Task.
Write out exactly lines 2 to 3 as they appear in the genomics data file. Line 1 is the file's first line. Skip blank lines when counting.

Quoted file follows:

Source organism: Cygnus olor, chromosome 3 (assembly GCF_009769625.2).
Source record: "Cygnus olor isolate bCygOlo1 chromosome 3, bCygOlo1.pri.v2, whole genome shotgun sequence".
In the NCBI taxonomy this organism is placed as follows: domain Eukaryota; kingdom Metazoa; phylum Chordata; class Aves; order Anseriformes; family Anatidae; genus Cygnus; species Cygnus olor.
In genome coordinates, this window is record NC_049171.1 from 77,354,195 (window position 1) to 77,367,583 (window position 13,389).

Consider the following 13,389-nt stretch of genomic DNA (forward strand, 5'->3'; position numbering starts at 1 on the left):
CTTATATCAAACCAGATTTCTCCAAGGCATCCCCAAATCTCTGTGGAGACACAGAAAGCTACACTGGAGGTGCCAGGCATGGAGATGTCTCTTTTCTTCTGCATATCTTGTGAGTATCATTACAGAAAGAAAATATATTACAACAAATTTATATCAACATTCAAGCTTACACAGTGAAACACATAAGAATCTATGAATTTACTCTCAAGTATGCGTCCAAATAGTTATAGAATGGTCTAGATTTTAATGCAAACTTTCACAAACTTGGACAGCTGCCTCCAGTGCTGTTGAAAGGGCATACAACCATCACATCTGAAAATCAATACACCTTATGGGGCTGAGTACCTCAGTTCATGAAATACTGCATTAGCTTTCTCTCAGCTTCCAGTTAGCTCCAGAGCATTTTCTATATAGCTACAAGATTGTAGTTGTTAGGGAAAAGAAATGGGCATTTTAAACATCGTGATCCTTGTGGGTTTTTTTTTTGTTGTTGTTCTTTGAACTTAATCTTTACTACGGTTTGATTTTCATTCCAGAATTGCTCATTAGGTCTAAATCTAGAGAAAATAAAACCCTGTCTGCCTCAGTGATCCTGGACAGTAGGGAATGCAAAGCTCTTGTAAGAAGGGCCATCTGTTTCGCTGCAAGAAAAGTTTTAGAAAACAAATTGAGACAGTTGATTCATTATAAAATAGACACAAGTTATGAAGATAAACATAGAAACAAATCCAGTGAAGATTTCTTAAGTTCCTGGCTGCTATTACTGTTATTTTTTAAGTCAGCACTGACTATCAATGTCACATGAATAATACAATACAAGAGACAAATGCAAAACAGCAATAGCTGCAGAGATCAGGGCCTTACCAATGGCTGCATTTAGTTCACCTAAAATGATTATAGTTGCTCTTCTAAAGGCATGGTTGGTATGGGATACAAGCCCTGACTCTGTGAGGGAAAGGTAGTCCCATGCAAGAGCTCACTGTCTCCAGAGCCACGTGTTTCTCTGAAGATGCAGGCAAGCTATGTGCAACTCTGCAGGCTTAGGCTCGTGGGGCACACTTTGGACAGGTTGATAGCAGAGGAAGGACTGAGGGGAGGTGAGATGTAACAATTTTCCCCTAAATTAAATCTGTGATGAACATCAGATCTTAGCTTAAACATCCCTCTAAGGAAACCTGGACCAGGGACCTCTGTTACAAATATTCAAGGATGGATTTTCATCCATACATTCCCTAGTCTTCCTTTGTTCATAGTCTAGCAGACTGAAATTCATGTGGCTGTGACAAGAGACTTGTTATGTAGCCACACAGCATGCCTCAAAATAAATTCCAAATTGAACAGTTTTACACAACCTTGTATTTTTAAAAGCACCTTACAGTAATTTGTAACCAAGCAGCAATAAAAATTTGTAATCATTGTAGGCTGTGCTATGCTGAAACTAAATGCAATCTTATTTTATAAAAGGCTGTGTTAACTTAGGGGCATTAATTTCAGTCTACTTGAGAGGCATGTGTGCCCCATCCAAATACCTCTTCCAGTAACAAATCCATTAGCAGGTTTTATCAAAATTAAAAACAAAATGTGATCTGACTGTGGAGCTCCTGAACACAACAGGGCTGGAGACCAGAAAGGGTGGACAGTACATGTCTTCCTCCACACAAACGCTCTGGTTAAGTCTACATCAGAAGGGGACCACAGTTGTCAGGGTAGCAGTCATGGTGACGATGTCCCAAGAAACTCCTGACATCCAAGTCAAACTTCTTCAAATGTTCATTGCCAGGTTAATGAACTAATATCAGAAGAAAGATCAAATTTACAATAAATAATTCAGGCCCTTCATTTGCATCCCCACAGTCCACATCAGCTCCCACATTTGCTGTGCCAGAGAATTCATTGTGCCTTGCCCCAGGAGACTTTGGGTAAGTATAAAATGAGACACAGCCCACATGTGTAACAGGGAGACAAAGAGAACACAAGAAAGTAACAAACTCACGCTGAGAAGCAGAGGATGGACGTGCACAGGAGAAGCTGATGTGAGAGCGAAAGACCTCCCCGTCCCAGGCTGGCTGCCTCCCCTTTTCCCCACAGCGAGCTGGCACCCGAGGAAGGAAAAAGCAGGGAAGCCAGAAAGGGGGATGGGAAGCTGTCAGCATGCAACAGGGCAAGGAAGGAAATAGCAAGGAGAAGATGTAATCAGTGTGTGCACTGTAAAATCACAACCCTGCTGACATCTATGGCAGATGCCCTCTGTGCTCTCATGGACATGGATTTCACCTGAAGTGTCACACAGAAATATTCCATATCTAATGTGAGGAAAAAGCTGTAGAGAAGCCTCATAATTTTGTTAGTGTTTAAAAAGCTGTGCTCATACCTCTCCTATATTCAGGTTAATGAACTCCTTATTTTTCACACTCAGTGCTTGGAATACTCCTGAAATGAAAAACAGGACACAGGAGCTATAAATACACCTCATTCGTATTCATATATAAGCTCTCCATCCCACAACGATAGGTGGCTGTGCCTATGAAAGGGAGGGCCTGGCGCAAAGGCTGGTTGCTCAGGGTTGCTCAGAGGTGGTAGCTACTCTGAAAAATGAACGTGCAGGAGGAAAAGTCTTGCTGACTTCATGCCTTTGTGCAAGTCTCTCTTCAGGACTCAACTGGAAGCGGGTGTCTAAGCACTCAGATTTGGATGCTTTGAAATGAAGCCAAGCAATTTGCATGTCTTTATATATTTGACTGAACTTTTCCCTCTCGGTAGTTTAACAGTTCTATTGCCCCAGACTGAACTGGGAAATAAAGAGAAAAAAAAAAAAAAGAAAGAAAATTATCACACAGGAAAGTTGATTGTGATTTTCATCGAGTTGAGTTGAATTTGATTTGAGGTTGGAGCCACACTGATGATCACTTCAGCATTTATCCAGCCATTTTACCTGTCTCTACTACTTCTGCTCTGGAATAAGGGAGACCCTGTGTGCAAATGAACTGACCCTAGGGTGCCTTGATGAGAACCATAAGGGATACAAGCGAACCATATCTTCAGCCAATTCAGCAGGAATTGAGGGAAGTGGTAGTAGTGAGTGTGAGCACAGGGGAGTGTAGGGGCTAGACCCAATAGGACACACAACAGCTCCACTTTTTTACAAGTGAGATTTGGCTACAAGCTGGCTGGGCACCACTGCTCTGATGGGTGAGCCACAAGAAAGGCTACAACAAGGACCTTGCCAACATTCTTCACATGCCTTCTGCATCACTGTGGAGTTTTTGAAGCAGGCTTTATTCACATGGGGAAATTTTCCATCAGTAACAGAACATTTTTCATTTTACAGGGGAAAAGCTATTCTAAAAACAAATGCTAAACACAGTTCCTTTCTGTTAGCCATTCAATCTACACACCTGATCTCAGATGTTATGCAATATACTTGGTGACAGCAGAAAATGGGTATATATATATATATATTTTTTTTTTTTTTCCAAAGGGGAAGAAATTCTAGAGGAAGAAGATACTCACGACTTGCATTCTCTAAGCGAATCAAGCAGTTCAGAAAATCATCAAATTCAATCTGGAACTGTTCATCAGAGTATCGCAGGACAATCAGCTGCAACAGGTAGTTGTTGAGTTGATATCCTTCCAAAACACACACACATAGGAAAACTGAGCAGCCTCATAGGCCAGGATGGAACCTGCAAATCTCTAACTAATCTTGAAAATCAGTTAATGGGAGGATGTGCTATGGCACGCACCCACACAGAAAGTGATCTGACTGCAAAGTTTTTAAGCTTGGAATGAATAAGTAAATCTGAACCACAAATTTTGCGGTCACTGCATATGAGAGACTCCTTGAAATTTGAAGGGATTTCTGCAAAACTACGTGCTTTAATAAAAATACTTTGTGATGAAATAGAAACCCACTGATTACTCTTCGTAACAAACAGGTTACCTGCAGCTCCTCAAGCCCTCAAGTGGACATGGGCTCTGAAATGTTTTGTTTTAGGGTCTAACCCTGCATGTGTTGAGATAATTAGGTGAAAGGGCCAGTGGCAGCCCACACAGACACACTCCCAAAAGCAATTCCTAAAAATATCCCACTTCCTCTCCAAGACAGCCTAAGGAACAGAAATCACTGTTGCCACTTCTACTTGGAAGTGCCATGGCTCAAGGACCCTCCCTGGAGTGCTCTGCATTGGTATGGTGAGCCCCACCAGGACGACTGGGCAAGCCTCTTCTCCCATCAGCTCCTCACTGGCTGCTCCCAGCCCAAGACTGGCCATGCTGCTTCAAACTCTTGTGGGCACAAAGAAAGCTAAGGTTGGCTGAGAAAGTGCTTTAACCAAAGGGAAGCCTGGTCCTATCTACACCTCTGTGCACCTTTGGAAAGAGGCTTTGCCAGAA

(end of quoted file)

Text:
Source record: "Cygnus olor isolate bCygOlo1 chromosome 3, bCygOlo1.pri.v2, whole genome shotgun sequence".
In the NCBI taxonomy this organism is placed as follows: domain Eukaryota; kingdom Metazoa; phylum Chordata; class Aves; order Anseriformes; family Anatidae; genus Cygnus; species Cygnus olor.